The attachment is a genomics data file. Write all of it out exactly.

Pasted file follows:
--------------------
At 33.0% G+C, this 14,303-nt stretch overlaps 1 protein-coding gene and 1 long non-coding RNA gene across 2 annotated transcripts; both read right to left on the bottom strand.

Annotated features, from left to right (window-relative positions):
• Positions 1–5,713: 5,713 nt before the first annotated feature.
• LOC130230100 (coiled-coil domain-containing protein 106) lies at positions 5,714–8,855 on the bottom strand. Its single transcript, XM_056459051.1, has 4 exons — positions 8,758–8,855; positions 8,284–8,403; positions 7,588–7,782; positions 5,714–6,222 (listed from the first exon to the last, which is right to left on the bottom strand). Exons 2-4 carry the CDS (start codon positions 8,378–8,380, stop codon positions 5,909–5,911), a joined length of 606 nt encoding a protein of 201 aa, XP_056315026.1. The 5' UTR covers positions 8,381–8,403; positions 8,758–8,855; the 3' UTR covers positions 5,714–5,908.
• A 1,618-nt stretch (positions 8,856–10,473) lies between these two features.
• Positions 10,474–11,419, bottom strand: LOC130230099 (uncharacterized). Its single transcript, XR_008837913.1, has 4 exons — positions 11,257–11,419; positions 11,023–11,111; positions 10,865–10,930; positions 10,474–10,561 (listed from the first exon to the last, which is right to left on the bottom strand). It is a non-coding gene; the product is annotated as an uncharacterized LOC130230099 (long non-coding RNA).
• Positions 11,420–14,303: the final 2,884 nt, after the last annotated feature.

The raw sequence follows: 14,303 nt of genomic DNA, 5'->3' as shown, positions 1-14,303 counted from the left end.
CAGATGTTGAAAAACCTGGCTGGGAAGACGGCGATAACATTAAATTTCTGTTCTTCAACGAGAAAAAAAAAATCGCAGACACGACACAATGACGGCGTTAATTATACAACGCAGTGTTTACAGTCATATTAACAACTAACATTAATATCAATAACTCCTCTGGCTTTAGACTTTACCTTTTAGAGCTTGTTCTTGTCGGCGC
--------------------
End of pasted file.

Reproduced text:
At 33.0% G+C, this 14,303-nt stretch overlaps 1 protein-coding gene and 1 long non-coding RNA gene across 2 annotated transcripts; both read right to left on the bottom strand.

Annotated features, from left to right (window-relative positions):
• Positions 1–5,713: 5,713 nt before the first annotated feature.
• LOC130230100 (coiled-coil domain-containing protein 106) lies at positions 5,714–8,855 on the bottom strand. Its single transcript, XM_056459051.1, has 4 exons — positions 8,758–8,855; positions 8,284–8,403; positions 7,588–7,782; positions 5,714–6,222 (listed from the first exon to the last, which is right to left on the bottom strand). Exons 2-4 carry the CDS (start codon positions 8,378–8,380, stop codon positions 5,909–5,911), a joined length of 606 nt encoding a protein of 201 aa, XP_056315026.1. The 5' UTR covers positions 8,381–8,403; positions 8,758–8,855; the 3' UTR covers positions 5,714–5,908.
• A 1,618-nt stretch (positions 8,856–10,473) lies between these two features.
• Positions 10,474–11,419, bottom strand: LOC130230099 (uncharacterized). Its single transcript, XR_008837913.1, has 4 exons — positions 11,257–11,419; positions 11,023–11,111; positions 10,865–10,930; positions 10,474–10,561 (listed from the first exon to the last, which is right to left on the bottom strand). It is a non-coding gene; the product is annotated as an uncharacterized LOC130230099 (long non-coding RNA).
• Positions 11,420–14,303: the final 2,884 nt, after the last annotated feature.

The raw sequence follows: 14,303 nt of genomic DNA, 5'->3' as shown, positions 1-14,303 counted from the left end.
CAGATGTTGAAAAACCTGGCTGGGAAGACGGCGATAACATTAAATTTCTGTTCTTCAACGAGAAAAAAAAAATCGCAGACACGACACAATGACGGCGTTAATTATACAACGCAGTGTTTACAGTCATATTAACAACTAACATTAATATCAATAACTCCTCTGGCTTTAGACTTTACCTTTTAGAGCTTGTTCTTGTCGGCGC